Visualize your personal brand at its best
Once you have a bit more grounding in the situation, acting at the choice point involves stepping back and noticing yourself in the situation. How would the ideal version of you respond? What would you see yourself doing physically? For example, would this version of you remain calm, maintain good posture, express open body language? What would your voice sound like? How would your eye contact be? Personal presentation is a big part of your personal brand and defaulting to these traits can help to align ourselves with who we want to be in that difficult moment. What personality traits, strengths or values can you bring into the moment? If things like humour, compassion or light-heartedness are an important part of your personal brand, how can you demonstrate these attributes in the moment, even if only a tiny bit?
Stepping back and evaluating
It’s often helpful to reflect on why we are being triggered in the first place. There’s a potential lesson here in values, as what may be happening is that something in this dynamic is not aligning with your values, or even actively challenging them and this is knocking you off balance. Personal values essentially represent what we want to stand for in life. Some of us can articulate them better than others, but we all have them. Recognising other people’s values can help us appreciate our own values even more. Also, accepting that it’s okay to have different values or beliefs from someone else can make things easier, if only by lowering our expectations! Remember you cannot control the other person’s thoughts, words and actions. Only your own.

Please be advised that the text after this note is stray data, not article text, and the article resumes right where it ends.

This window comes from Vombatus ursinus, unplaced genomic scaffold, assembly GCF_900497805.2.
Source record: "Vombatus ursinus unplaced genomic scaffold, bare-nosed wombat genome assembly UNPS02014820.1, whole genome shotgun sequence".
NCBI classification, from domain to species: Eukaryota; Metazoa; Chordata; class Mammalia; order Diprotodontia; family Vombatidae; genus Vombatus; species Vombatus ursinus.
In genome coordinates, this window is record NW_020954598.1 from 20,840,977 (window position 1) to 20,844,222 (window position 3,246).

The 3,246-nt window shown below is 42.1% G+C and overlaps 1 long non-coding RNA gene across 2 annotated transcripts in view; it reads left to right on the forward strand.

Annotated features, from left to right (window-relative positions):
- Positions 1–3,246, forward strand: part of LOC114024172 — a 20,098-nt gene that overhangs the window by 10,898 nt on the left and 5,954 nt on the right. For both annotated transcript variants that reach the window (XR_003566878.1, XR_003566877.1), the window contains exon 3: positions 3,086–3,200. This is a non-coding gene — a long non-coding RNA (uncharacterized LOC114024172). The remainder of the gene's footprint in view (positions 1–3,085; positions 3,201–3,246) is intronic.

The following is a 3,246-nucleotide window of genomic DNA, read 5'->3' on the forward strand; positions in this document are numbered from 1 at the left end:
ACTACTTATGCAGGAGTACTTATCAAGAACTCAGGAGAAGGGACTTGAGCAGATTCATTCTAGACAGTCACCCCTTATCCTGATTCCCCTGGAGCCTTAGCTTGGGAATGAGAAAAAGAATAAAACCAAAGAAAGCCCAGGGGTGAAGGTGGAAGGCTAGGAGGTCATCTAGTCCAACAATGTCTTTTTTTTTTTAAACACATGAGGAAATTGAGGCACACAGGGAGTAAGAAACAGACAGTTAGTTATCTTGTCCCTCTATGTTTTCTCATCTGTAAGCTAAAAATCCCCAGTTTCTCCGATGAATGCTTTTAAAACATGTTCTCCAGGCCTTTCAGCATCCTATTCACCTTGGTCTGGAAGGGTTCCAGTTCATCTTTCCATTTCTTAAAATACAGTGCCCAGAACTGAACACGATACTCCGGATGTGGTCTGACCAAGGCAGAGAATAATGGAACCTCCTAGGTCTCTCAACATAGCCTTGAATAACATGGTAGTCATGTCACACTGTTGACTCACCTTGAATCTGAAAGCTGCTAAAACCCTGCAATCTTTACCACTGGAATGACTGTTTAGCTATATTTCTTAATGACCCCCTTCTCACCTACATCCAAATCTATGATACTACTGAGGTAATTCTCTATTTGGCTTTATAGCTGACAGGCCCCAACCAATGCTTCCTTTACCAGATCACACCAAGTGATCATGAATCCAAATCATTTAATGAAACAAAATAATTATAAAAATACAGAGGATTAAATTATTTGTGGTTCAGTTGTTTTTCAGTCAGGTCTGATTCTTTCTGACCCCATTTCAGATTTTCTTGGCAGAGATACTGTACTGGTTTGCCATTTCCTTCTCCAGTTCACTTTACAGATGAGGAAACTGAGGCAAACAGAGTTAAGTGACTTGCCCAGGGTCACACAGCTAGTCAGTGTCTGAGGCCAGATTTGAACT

Also watch that there aren’t any of your own personal “rigid rules” being violated in the situation. These usually have a “should” lurking behind them, and sound like “they should know” or “do” something. See if you can lighten these demands by replacing them with a preference (“it would be nice if they did x y z”) or, if it works, a “could” (“they could have done it this way, but unfortunately didn’t”). Sometimes this technique (from Cognitive Behavioural Therapy) can help turn the volume down on these thoughts, resulting in more of a (manangeable) feeling of disappointment or frustration rather than unhealthy anger or rage. Such rigid rules or beliefs can sometimes create “static” when broadcasting our personal brands, and recognising our own obstacles is an invaluable part of being able to effectively communicate our brands.
It’s also be important to assess the need for boundaries in the relationship. Is this typically someone who helps your personal brand shine, or do they drain it? Having clear boundaries can often prevent drama or a conflict from unfolding in the first place. This involves knowing and respecting yourself and not allowing people to emotionally drain you.
In short, yes, there are difficult people out there. At the more extreme end, we find narcissists, sociopaths, radicals and cut throat characters in every walk of life. Sometimes we can influence a person by sharing alternative beliefs, values or a different position, and this can be a truly rewarding experience. However, when this isn’t possible, focusing on changing others can drain and frustrate us. When we accept that it’s almost impossible to change them and what they do, it’s easier to shine the light back onto what we can control: ourselves.